One drop at a time: California surpasses water conservation target

Water use in the Golden State fell by 27 percent last month, despite it being the hottest June on record globally.

Lucy Nicholson/Reuters
Workers install artificial turf in the yard of a home in Los Angeles, Calif., on Tuesday. California is in its fourth year of a catastrophic drought.

Water use in California fell by 27 percent last month, surpassing Gov. Jerry Brown's ambitious conservation target, regulators said Thursday.

Historically, water savings occurs during unusually wet months but last month's decline came amid the world's hottest June on record.

"The June numbers tell a story of conscious conservation, and that's what we need and are applauding today," Felicia Marcus, chairwoman of the water board told the Associated Press. "We need to save as much as possible. That is water essentially in the bank for a future dry year or more."

In April, Governor Brown ordered an overall 25 percent reduction in urban water use compared to 2013 levels, the state's first-ever mandatory restrictions. His administration gave each community nine months to hit assigned conservation targets as high as 36 percent.

Two-thirds of local water agencies (265 out of 411) met or nearly reached the savings target, according to data released by the State Water Resources Control Board.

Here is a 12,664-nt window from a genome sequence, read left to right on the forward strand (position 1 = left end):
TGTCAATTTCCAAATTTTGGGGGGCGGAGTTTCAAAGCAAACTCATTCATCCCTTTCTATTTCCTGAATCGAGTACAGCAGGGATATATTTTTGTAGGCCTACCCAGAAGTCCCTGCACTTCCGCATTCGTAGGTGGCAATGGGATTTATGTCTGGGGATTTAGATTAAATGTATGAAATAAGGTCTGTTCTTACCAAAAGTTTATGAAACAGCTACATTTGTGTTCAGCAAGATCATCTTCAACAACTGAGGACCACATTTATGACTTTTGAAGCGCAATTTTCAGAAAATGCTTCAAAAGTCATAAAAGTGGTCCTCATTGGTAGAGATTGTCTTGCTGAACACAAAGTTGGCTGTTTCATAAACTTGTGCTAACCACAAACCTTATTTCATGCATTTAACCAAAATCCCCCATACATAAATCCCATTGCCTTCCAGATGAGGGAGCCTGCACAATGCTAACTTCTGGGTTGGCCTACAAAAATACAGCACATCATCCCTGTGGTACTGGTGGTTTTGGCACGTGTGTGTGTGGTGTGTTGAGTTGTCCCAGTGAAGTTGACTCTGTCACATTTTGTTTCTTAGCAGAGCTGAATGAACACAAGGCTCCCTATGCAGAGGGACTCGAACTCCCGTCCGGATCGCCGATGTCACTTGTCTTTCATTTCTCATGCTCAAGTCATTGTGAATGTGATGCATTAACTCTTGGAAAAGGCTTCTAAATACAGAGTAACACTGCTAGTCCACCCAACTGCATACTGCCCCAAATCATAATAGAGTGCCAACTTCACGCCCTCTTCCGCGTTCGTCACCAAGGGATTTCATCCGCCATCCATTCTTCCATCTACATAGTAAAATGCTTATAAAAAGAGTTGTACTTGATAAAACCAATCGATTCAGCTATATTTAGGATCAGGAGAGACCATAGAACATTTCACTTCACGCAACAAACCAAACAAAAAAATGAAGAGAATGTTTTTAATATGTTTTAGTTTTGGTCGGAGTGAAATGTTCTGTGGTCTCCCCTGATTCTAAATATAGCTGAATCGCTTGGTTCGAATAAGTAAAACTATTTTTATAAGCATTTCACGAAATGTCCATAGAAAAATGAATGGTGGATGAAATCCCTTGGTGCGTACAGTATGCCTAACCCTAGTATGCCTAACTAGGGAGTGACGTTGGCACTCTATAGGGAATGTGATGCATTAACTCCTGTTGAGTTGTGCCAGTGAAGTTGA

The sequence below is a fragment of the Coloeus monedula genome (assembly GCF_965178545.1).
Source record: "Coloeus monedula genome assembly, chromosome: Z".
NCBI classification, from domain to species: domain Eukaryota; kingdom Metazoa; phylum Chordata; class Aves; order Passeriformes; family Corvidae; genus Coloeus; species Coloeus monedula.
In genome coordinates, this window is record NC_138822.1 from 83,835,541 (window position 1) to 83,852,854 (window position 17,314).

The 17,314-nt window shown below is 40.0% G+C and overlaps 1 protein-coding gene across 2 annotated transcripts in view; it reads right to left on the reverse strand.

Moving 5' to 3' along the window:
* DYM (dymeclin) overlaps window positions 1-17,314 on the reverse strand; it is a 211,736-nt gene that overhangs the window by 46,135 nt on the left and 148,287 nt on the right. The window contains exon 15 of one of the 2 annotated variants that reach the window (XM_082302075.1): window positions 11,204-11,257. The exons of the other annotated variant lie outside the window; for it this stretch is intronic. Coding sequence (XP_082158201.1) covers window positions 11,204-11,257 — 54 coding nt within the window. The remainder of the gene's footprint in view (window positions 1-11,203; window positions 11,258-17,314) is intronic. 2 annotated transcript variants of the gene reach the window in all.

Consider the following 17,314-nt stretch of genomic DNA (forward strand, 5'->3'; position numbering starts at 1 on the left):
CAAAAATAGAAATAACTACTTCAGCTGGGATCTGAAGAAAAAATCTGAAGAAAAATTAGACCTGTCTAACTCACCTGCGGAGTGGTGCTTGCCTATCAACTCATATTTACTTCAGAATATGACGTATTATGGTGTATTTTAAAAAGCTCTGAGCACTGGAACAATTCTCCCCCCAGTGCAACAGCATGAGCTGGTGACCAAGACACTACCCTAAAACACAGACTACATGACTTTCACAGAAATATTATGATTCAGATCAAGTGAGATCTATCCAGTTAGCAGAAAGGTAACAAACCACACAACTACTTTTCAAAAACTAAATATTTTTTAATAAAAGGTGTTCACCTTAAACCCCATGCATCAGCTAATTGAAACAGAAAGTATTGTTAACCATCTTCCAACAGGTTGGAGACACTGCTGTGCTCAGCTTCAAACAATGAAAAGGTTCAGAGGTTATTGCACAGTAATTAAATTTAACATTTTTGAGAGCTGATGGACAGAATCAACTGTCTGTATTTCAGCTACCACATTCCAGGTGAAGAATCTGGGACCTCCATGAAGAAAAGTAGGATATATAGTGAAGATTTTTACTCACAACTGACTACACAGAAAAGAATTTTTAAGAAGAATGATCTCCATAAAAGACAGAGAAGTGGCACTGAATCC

The agencies that met or came within 1 percent of their mandatory water conservation target serve 27 million Californians.

Agencies that did not approach targets will be asked to account for what measures they are taking to conserve, the water board said. The worst performers will need to ramp up enforcement of water restrictions or impose new ones.

The government became stricter about enforcing these targets, last month. Agencies issued more than 9,500 penalties compared with about 1,900 in May.

Throughout the drought, there have been disagreements about who should be expected to cut back on water. Brown faced considerable criticism during the winter and spring months for not including the state's farmers in mandatory restrictions. Estimates of California's agricultural footprint suggest that farms account for as much as 80 percent of water use. In June, Brown extended cuts to include farmers with historic water rights.

But Ted Sheely, a farmer in California, wrote an opinion piece in the Wall Street Journal that argued the statistic is a “fabrication of environmentalists who want to disguise that they use even more water than farmers.”

Either way, California has a water crisis to solve.

The state is currently working to implement broad reforms, which include water-recycling projects and groundwater pumping restrictions, in addition to mandatory cuts.

This report includes material from the Associated Press.

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